Chemistry & Life Sciences

Recruiting Senior Female Managers Often Challenging in Chemistry Industry

01.02.2011 -

The Right Chemistry - The quest for talent is one of the greatest challenges for companies across the globe and Univar is no exception; hiring the right mix of talented senior management is crucial in maintaining the long-term success of the business. However diversity is not always easy to achieve, particularly in an industry that is perceived by many to be male-dominated and unwelcoming to women.

Sheila Mowatt, director of Operations, Univar EMEA, has worked in the industry for more than 20 years and has seen a lot of progress since she started out, when a manager suggested it was preferable for women not to wear trousers.
"As a female employee you were expected to wear a skirt," she says. "Another time, when I was recruiting an operator the candidate handed me his coat, assuming I was the secretary."

These days more and more women are entering the industry and rising through the ranks, though some feel that there is sometimes a bit of a "boys' club" at the higher levels of management, making it difficult for them to achieve the very top positions.
"Either you have very open-minded leaders who go for diversity or those who look for people that are the same," says Sonia Pires, director, SHE & Sustainability, Univar EMEA.

While it can be more comfortable to recruit people who are unlikely to challenge you because they have a similar outlook to your own, there is a real danger that your company will be unable to evolve and innovate at the rate that your competitors do. As Pires points out, "If you do things the way you have always done, you will get the results you have always got."

Quotas Perhaps a ‘Necessary Evil'

In recent years significant legislation has been introduced to promote diversity in the workplace, though many have mixed feeling about this. Pires is uncomfortable with recruitment quotas as it forces people to hire women rather than encouraging them to do so of their own accord but concedes that it is perhaps a "necessary evil." Mowatt agrees, saying that for a company to make real progress, senior management must truly embrace diversity themselves.

David Jukes, president of Univar EMEA, understands the value of fostering a diverse leadership team and recognizes the role he and his staff have to play in achieving this.

"It's a mindset: You have to want to do it and then you will. It needs to come from the top," he explains.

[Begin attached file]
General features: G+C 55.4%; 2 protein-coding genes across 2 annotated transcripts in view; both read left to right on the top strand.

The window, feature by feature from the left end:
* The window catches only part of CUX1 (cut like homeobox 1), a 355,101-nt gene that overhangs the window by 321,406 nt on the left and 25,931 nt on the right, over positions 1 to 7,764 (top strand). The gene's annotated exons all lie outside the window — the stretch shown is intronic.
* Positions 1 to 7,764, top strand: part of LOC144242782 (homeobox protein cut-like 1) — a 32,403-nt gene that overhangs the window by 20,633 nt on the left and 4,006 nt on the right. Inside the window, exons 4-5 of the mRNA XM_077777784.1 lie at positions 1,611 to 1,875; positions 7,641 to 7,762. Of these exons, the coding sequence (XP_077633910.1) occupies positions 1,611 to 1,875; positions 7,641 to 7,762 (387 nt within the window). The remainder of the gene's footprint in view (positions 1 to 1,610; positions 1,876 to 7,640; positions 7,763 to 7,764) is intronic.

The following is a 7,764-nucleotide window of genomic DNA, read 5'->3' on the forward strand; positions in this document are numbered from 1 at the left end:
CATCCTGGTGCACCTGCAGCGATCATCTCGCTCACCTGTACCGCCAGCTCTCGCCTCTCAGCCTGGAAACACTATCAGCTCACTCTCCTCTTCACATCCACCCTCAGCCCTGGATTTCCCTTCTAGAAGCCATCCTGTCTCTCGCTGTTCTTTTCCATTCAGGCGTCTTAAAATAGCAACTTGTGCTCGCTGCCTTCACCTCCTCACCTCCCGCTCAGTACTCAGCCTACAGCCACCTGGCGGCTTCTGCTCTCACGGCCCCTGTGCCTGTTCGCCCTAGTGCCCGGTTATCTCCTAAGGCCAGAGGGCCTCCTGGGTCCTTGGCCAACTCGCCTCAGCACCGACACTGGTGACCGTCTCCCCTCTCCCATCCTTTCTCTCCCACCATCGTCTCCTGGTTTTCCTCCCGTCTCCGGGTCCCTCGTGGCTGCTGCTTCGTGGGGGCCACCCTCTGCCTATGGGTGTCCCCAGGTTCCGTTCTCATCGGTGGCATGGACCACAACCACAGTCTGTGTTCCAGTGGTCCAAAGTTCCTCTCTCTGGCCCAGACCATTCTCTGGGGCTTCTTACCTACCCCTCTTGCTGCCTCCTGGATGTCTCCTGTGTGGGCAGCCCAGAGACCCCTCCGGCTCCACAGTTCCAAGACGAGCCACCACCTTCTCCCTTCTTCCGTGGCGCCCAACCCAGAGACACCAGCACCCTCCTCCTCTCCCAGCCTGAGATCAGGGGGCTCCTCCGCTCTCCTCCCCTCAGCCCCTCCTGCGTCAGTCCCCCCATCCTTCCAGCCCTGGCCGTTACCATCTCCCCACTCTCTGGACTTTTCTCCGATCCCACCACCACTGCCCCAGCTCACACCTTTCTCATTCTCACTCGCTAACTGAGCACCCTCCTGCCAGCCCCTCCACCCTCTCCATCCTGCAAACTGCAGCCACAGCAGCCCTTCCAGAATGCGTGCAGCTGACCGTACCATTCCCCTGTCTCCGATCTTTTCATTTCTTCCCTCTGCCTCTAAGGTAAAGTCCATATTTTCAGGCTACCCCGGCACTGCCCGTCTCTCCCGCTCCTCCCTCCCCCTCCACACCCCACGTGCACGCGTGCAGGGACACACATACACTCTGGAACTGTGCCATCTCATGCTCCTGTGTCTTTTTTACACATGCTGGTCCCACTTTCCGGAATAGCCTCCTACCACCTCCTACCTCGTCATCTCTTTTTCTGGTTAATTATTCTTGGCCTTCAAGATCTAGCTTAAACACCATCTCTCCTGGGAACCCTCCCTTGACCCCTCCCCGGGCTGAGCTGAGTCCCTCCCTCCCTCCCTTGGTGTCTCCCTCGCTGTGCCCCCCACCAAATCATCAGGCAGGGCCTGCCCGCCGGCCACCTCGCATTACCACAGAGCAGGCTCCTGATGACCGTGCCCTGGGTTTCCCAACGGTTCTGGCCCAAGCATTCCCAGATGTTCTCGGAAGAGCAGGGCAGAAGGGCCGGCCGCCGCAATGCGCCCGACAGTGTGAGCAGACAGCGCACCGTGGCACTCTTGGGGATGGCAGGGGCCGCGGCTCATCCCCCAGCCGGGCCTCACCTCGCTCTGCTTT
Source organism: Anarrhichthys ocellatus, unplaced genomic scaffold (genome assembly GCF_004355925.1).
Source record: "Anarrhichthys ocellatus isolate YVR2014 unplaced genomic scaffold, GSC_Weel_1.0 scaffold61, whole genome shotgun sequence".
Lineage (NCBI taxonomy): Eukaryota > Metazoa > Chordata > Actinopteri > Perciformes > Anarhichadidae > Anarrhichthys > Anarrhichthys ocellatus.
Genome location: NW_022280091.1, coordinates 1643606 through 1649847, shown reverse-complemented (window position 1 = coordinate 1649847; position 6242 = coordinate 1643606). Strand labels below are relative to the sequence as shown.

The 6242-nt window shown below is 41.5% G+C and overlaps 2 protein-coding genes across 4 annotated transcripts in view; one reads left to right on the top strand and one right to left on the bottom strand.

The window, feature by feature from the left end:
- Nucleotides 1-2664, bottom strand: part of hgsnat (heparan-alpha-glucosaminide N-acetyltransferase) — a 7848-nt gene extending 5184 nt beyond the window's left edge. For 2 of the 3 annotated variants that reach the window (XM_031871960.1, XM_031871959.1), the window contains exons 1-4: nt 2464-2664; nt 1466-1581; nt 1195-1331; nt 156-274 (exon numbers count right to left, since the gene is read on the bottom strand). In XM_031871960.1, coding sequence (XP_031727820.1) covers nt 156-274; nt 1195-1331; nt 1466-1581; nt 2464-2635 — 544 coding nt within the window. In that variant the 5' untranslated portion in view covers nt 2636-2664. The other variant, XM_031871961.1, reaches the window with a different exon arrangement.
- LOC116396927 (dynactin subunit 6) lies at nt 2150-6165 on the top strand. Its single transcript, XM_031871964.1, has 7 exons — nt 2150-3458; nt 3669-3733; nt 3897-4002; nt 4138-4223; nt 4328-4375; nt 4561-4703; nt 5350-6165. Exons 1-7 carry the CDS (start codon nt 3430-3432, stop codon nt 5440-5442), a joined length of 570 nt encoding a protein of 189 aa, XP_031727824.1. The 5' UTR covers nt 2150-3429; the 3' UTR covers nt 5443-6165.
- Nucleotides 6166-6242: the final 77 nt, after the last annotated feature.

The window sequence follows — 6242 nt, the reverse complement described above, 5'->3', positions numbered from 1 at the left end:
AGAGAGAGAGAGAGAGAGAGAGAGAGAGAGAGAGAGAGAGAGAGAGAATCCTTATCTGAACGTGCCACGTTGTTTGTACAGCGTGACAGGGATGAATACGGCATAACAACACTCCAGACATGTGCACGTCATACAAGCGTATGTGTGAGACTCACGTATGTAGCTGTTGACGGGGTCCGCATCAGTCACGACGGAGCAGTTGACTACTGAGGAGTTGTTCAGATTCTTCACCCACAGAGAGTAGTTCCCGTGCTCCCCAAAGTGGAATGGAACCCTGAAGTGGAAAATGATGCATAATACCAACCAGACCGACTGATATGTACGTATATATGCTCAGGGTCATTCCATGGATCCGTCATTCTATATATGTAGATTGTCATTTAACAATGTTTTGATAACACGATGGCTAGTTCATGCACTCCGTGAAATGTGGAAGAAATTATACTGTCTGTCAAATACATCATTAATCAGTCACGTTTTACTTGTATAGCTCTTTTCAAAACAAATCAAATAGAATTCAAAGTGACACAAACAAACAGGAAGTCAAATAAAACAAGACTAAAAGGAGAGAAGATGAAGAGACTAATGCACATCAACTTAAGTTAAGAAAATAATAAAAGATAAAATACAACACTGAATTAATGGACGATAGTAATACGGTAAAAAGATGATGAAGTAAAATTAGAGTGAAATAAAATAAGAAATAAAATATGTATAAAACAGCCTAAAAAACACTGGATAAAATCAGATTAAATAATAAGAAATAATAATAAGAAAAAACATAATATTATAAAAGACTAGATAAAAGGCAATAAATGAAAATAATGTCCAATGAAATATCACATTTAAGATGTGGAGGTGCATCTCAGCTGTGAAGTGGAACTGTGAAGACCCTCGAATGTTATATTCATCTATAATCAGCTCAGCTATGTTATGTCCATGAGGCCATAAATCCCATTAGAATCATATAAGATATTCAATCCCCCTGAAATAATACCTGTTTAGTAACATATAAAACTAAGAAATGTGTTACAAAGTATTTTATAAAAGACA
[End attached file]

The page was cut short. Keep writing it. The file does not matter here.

Univar does not enforce quotas for hiring women but instead tries to create an open and meritocratic environment that is attractive to female candidates.

‘Diversity Attracts Diversity'

Introducing the option for staff to work flexibly, both in terms of times and location, has been very well received by both male and female employees and has led to increased output. In addition it enables Univar to attract talented female staff for whom the option to work from home is essential; women who would otherwise go to another employer.
Having women in senior positions also filters down through the rest of the company ensuring that the drive for diversity gathers momentum naturally.

"Diversity attracts diversity," asserts Jukes. "Once 30% of your leadership team is comprised of women, you will naturally attract more women coming through."

Mowatt is one of four women in Univar EMEA's Leadership Team, which is made up of the 12 most senior managers in the region. She spends part of her time mentoring more junior women in the company and agrees that having women in top positions generates a pervasive culture that is very encouraging and attractive for other women.

Common Misconceptions

While companies like Univar have done much to make the chemical engineering sector more appealing to women, there is still a misconception in many schools that it is an industry where women are not welcome. This is particularly true in the UK, says Mowatt, where she feels companies should be more active in reaching out to female students who are considering their career choices. This year she will be conducting a series of seminars with male and female students in Scotland to educate them on the opportunities in chemical engineering and dispel some of the myths surrounding the sector.